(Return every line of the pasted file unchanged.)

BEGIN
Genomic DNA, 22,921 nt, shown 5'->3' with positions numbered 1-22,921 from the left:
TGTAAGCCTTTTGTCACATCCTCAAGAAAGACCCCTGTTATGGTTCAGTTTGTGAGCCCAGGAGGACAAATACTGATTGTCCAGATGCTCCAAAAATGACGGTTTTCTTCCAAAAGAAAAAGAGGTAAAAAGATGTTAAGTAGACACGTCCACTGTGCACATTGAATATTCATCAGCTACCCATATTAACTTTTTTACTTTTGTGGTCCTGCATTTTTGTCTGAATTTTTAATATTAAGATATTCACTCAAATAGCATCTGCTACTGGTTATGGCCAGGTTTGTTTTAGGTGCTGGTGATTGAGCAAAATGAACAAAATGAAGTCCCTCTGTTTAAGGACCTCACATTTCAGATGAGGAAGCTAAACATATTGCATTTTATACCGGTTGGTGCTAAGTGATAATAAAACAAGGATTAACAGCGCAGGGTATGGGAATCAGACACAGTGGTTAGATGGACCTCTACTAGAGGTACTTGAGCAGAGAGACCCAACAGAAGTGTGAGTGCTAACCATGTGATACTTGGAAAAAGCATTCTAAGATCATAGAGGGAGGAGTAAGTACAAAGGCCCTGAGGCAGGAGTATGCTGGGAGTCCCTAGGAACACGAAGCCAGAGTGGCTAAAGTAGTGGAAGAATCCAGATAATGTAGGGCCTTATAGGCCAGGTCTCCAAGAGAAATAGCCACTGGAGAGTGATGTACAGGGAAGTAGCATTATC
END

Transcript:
Genomic DNA, 22,921 nt, shown 5'->3' with positions numbered 1-22,921 from the left:
TGTAAGCCTTTTGTCACATCCTCAAGAAAGACCCCTGTTATGGTTCAGTTTGTGAGCCCAGGAGGACAAATACTGATTGTCCAGATGCTCCAAAAATGACGGTTTTCTTCCAAAAGAAAAAGAGGTAAAAAGATGTTAAGTAGACACGTCCACTGTGCACATTGAATATTCATCAGCTACCCATATTAACTTTTTTACTTTTGTGGTCCTGCATTTTTGTCTGAATTTTTAATATTAAGATATTCACTCAAATAGCATCTGCTACTGGTTATGGCCAGGTTTGTTTTAGGTGCTGGTGATTGAGCAAAATGAACAAAATGAAGTCCCTCTGTTTAAGGACCTCACATTTCAGATGAGGAAGCTAAACATATTGCATTTTATACCGGTTGGTGCTAAGTGATAATAAAACAAGGATTAACAGCGCAGGGTATGGGAATCAGACACAGTGGTTAGATGGACCTCTACTAGAGGTACTTGAGCAGAGAGACCCAACAGAAGTGTGAGTGCTAACCATGTGATACTTGGAAAAAGCATTCTAAGATCATAGAGGGAGGAGTAAGTACAAAGGCCCTGAGGCAGGAGTATGCTGGGAGTCCCTAGGAACACGAAGCCAGAGTGGCTAAAGTAGTGGAAGAATCCAGATAATGTAGGGCCTTATAGGCCAGGTCTCCAAGAGAAATAGCCACTGGAGAGTGATGTACAGGGAAGTAGCATTATC